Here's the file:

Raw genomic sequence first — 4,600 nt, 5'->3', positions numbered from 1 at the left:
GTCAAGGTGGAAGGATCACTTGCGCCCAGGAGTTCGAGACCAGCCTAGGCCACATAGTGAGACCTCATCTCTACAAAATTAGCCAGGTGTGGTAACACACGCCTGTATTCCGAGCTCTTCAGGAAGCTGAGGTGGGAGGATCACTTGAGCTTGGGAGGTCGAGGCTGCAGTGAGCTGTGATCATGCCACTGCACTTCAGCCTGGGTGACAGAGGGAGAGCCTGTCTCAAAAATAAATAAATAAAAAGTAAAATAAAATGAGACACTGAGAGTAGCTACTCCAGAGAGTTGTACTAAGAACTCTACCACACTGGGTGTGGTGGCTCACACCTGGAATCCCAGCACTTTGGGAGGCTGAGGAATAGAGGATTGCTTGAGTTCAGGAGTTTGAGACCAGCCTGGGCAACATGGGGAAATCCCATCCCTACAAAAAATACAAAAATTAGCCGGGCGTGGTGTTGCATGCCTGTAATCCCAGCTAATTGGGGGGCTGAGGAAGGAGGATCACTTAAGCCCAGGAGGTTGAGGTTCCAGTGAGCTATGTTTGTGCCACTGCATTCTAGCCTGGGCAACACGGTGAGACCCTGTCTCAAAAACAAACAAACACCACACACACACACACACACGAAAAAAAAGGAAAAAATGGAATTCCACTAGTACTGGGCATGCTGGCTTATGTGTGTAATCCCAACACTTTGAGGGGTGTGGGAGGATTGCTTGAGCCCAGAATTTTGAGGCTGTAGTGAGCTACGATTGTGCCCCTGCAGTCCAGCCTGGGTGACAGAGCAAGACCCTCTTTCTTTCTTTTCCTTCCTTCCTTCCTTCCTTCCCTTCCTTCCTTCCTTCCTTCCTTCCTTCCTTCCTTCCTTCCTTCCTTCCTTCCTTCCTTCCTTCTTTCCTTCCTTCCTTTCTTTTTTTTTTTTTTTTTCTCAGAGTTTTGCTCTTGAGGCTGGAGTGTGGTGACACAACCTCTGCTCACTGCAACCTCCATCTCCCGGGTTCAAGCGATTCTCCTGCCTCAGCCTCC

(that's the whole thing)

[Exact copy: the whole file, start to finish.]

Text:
Raw genomic sequence first — 4,600 nt, 5'->3', positions numbered from 1 at the left:
GTCAAGGTGGAAGGATCACTTGCGCCCAGGAGTTCGAGACCAGCCTAGGCCACATAGTGAGACCTCATCTCTACAAAATTAGCCAGGTGTGGTAACACACGCCTGTATTCCGAGCTCTTCAGGAAGCTGAGGTGGGAGGATCACTTGAGCTTGGGAGGTCGAGGCTGCAGTGAGCTGTGATCATGCCACTGCACTTCAGCCTGGGTGACAGAGGGAGAGCCTGTCTCAAAAATAAATAAATAAAAAGTAAAATAAAATGAGACACTGAGAGTAGCTACTCCAGAGAGTTGTACTAAGAACTCTACCACACTGGGTGTGGTGGCTCACACCTGGAATCCCAGCACTTTGGGAGGCTGAGGAATAGAGGATTGCTTGAGTTCAGGAGTTTGAGACCAGCCTGGGCAACATGGGGAAATCCCATCCCTACAAAAAATACAAAAATTAGCCGGGCGTGGTGTTGCATGCCTGTAATCCCAGCTAATTGGGGGGCTGAGGAAGGAGGATCACTTAAGCCCAGGAGGTTGAGGTTCCAGTGAGCTATGTTTGTGCCACTGCATTCTAGCCTGGGCAACACGGTGAGACCCTGTCTCAAAAACAAACAAACACCACACACACACACACACACGAAAAAAAAGGAAAAAATGGAATTCCACTAGTACTGGGCATGCTGGCTTATGTGTGTAATCCCAACACTTTGAGGGGTGTGGGAGGATTGCTTGAGCCCAGAATTTTGAGGCTGTAGTGAGCTACGATTGTGCCCCTGCAGTCCAGCCTGGGTGACAGAGCAAGACCCTCTTTCTTTCTTTTCCTTCCTTCCTTCCTTCCTTCCCTTCCTTCCTTCCTTCCTTCCTTCCTTCCTTCCTTCCTTCCTTCCTTCCTTCCTTCCTTCCTTCTTTCCTTCCTTCCTTTCTTTTTTTTTTTTTTTTTCTCAGAGTTTTGCTCTTGAGGCTGGAGTGTGGTGACACAACCTCTGCTCACTGCAACCTCCATCTCCCGGGTTCAAGCGATTCTCCTGCCTCAGCCTCC